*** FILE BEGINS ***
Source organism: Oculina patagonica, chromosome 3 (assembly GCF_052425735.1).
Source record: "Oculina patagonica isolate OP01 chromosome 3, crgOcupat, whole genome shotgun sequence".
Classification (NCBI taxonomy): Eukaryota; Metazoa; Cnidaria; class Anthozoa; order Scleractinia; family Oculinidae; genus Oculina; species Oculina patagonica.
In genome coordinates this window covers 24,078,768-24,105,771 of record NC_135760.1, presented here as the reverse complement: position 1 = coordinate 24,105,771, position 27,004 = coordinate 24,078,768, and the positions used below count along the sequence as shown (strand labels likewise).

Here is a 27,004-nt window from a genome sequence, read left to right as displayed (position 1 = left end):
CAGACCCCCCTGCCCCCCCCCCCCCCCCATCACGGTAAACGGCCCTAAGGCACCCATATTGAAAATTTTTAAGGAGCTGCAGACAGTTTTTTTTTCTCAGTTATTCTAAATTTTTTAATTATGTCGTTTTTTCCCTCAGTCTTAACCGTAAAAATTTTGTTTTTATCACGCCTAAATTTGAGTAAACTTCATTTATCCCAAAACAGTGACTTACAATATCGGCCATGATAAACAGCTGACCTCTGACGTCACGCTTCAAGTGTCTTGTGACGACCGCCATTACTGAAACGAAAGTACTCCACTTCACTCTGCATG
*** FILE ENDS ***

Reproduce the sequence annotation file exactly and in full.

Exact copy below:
Source organism: Oculina patagonica, chromosome 3 (assembly GCF_052425735.1).
Source record: "Oculina patagonica isolate OP01 chromosome 3, crgOcupat, whole genome shotgun sequence".
Classification (NCBI taxonomy): Eukaryota; Metazoa; Cnidaria; class Anthozoa; order Scleractinia; family Oculinidae; genus Oculina; species Oculina patagonica.
In genome coordinates this window covers 24,078,768-24,105,771 of record NC_135760.1, presented here as the reverse complement: position 1 = coordinate 24,105,771, position 27,004 = coordinate 24,078,768, and the positions used below count along the sequence as shown (strand labels likewise).

Here is a 27,004-nt window from a genome sequence, read left to right as displayed (position 1 = left end):
CAGACCCCCCTGCCCCCCCCCCCCCCCCATCACGGTAAACGGCCCTAAGGCACCCATATTGAAAATTTTTAAGGAGCTGCAGACAGTTTTTTTTTCTCAGTTATTCTAAATTTTTTAATTATGTCGTTTTTTCCCTCAGTCTTAACCGTAAAAATTTTGTTTTTATCACGCCTAAATTTGAGTAAACTTCATTTATCCCAAAACAGTGACTTACAATATCGGCCATGATAAACAGCTGACCTCTGACGTCACGCTTCAAGTGTCTTGTGACGACCGCCATTACTGAAACGAAAGTACTCCACTTCACTCTGCATG